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  • XPages series #11: Log data changes using beans and the DataObject interface

    Karsten Lehmann  March 18 2011 10:47:26 AM
    As promised last week, this blog article demonstrates how managed beans can be used to create and edit Notes documents, transparently log data changes and even support alternative storage systems. This is my third and final sample from the Lotusphere 2011 session BP212.

    If you followed this blog series from the beginning and take a look at the slides for the session BP212, you already know most of the technical details this sample is about:
    • declare managed beans
    • bind XPages UI fields with bean properties
    • use managed properties to declaratively configure managed beans

    So there is not much new content, but it's a nice sample that shows how all the parts fit together in an application.


    The download for this article contains a simple Notes database with four XPages:

    Start.xsp
    This XPage is the starting point when you open the database. It contains three buttons to create new company documents, view a list of existing documents and a button to view a change log that tracks data changes in the database:

    Image:XPages series #11: Log data changes using beans and the DataObject interface


    Company.xsp
    The Company XPage let's you create and edit company documents with fields for the company name and its address:

    Image:XPages series #11: Log data changes using beans and the DataObject interface


    Here is the source code for the XPage. The important parts are marked in red:

    <?xml version="1.0" encoding="UTF-8"?>
    <xp:view xmlns:xp="http://www.ibm.com/xsp/core">
            <xp:span style="font-size:18pt;text-decoration:underline">Company information</xp:span>
            <xp:br style="font-size:18pt"></xp:br>
            <xp:br></xp:br>
            <xp:span style="font-size:18pt">Company name:</xp:span>
            <xp:br></xp:br>
            <xp:inputText id="inputText1" style="width:295.0px;font-size:18pt"
                    value="#{data.companyname}"></xp:inputText>
            <xp:br></xp:br>
            <xp:br></xp:br>
            <xp:span style="font-size:18pt">Address 1</xp:span>
            <xp:br style="font-size:18pt"></xp:br>
            <xp:inputText id="inputText2" style="width:295.0px;font-size:18pt"
                    value="#{data.address1}"></xp:inputText>
            <xp:br></xp:br>
            <xp:br></xp:br>
            <xp:span style="font-size:18pt">Address 2
    </xp:span>
            <xp:br></xp:br>
            <xp:inputText id="inputText3" style="width:295.0px;font-size:18pt"
                    value="#{data.address2}"></xp:inputText>
            <xp:br></xp:br>
            <xp:br></xp:br>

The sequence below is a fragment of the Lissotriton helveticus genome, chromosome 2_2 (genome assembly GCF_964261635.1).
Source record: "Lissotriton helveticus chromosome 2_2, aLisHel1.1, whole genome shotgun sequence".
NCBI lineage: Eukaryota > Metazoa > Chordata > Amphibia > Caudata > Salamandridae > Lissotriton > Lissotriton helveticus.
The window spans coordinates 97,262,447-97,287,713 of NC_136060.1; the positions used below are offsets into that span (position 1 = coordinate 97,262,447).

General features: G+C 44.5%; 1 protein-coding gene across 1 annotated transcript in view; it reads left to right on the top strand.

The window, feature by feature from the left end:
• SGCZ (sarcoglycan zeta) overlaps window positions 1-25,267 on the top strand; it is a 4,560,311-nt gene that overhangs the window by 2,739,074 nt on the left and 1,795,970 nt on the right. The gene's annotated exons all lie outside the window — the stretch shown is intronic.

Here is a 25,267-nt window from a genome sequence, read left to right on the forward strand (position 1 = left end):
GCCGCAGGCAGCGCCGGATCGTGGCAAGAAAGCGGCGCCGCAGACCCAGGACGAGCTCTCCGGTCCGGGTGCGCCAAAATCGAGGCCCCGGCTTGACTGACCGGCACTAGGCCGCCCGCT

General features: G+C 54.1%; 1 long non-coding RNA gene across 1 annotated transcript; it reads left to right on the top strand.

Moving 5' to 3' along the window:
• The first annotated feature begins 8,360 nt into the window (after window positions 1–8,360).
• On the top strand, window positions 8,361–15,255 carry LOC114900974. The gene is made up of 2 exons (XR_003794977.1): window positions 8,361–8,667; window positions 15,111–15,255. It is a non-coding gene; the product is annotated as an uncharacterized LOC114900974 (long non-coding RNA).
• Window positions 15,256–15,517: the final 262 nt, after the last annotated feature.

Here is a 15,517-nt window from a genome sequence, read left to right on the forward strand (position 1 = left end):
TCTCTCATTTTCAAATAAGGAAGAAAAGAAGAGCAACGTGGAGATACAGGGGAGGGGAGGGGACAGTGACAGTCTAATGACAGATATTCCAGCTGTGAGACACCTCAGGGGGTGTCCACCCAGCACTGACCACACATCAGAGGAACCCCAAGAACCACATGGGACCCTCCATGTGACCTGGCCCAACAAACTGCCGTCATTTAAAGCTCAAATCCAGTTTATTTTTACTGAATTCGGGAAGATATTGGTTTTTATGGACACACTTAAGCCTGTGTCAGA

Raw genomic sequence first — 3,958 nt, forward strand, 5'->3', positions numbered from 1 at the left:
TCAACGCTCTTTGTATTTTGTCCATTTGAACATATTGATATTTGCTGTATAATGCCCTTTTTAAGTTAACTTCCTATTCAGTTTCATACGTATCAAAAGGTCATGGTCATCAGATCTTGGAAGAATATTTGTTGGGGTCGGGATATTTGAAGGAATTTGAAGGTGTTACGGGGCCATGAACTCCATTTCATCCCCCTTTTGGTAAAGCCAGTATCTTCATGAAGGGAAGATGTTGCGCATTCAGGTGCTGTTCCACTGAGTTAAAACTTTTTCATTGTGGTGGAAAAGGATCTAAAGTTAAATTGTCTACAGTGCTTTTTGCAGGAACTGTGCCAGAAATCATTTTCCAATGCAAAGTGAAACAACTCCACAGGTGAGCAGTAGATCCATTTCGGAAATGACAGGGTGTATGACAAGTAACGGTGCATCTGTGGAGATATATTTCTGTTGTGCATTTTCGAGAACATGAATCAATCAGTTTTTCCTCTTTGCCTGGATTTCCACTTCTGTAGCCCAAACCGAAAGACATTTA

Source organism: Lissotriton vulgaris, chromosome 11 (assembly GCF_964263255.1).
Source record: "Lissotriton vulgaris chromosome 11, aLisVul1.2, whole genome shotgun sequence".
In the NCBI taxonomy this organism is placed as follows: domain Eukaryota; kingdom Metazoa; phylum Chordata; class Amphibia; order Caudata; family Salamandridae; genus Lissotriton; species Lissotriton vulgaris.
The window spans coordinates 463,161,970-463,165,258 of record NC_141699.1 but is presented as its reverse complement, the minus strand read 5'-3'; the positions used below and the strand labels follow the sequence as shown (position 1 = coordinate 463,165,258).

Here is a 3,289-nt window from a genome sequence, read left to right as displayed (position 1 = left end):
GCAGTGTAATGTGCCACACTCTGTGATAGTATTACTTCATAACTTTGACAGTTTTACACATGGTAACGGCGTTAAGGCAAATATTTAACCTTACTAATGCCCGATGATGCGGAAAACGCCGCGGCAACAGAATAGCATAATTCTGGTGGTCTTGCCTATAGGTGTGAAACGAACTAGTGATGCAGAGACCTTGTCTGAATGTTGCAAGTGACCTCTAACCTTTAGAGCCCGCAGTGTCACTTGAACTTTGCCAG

<xp:span style="font-size:18pt">
                    City
            </xp:span>
            <xp:br style="font-size:18pt"></xp:br>
            <xp:inputText id="inputText4" style="width:295.0px;font-size:18pt"
                    value="#{data.city}"></xp:inputText>
            <xp:br></xp:br>
            <xp:br></xp:br>
            <xp:button value="Save" id="saveButton" style="font-size:18pt">
                    <xp:eventHandler event="onclick" submit="true"
                            refreshMode="complete">
                            <xp:this.action><![CDATA[#{javascript:actions["save"].execute();
    context.redirectToPage("CompanyList");}]]></xp:this.action>
                    </xp:eventHandler>
            </xp:button>
            <xp:button value="Cancel" id="cancelButton" style="font-size:18pt">
                    <xp:eventHandler event="onclick" submit="true"
                            refreshMode="complete">
                            <xp:this.action><![CDATA[#{javascript:context.redirectToPage("Start");}]]></xp:this.action>
                    </xp:eventHandler>
            </xp:button>
    </xp:view>


    We do not directly bind UI fields to document items (there is no document datasource declaration), but use a managed bean called "data" instead, hence the EL strings like #{data.companyname}.

    Actually, the bean implementation does not handle the load/store operation itself, it just redirects the calls to another class that handles them. This redirection is used to be able to change the storage system later on, e.g. from NSF to SQL, without modifying anything in the XPages UI.

    All we need to do is change a single managed property in the faces-config.xml file, which can be found in the WebContent/WEB-INF folder in the Java perspective of DDE:

    <?xml version="1.0" encoding="UTF-8"?>
    <faces-config>
            <managed-bean>
                    <managed-bean-name>data</managed-bean-name>
                    <managed-bean-class>com.ls11.uibackend.PageDataBean
                    </managed-bean-class>
                    <managed-bean-scope>request</managed-bean-scope>
                   
                    <managed-property>
                            <property-name>dataProviderClass</property-name>
                            <!-- Dummy implementation to simulate loaded data -->
                            <!--
                            <value>com.ls11.uibackend.dummy.DummyPageDataProvider</value>
                            -->

                            <!-- Implementation that loads/stores data in a Notes database -->
                            <!--
                            <value>com.ls11.uibackend.nsf.NSFPageDataProvider</value>
                             -->

                             
                            <value>com.ls11.uibackend.dummy.DummyPageDataProvider</value>